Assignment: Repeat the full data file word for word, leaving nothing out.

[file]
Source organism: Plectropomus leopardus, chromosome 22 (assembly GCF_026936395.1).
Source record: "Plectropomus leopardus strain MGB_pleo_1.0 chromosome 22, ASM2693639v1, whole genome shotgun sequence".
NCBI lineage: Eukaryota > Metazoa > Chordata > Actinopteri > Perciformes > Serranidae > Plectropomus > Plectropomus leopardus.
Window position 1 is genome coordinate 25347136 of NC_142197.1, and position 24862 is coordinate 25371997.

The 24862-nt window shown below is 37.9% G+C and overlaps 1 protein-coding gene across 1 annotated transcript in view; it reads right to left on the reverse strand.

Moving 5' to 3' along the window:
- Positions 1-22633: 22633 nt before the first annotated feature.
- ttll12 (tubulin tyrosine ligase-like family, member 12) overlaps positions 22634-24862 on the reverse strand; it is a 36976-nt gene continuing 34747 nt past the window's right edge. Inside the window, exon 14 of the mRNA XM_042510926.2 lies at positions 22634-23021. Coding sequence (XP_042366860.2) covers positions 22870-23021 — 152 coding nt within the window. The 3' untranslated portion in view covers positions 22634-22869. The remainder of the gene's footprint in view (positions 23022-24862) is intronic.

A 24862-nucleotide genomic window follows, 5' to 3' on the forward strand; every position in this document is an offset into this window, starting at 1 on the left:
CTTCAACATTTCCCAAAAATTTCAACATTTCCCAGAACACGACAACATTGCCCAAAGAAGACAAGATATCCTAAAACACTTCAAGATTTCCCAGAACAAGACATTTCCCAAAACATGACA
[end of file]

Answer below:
Source organism: Plectropomus leopardus, chromosome 22 (assembly GCF_026936395.1).
Source record: "Plectropomus leopardus strain MGB_pleo_1.0 chromosome 22, ASM2693639v1, whole genome shotgun sequence".
NCBI lineage: Eukaryota > Metazoa > Chordata > Actinopteri > Perciformes > Serranidae > Plectropomus > Plectropomus leopardus.
Window position 1 is genome coordinate 25347136 of NC_142197.1, and position 24862 is coordinate 25371997.

The 24862-nt window shown below is 37.9% G+C and overlaps 1 protein-coding gene across 1 annotated transcript in view; it reads right to left on the reverse strand.

Moving 5' to 3' along the window:
- Positions 1-22633: 22633 nt before the first annotated feature.
- ttll12 (tubulin tyrosine ligase-like family, member 12) overlaps positions 22634-24862 on the reverse strand; it is a 36976-nt gene continuing 34747 nt past the window's right edge. Inside the window, exon 14 of the mRNA XM_042510926.2 lies at positions 22634-23021. Coding sequence (XP_042366860.2) covers positions 22870-23021 — 152 coding nt within the window. The 3' untranslated portion in view covers positions 22634-22869. The remainder of the gene's footprint in view (positions 23022-24862) is intronic.

A 24862-nucleotide genomic window follows, 5' to 3' on the forward strand; every position in this document is an offset into this window, starting at 1 on the left:
CTTCAACATTTCCCAAAAATTTCAACATTTCCCAGAACACGACAACATTGCCCAAAGAAGACAAGATATCCTAAAACACTTCAAGATTTCCCAGAACAAGACATTTCCCAAAACATGACA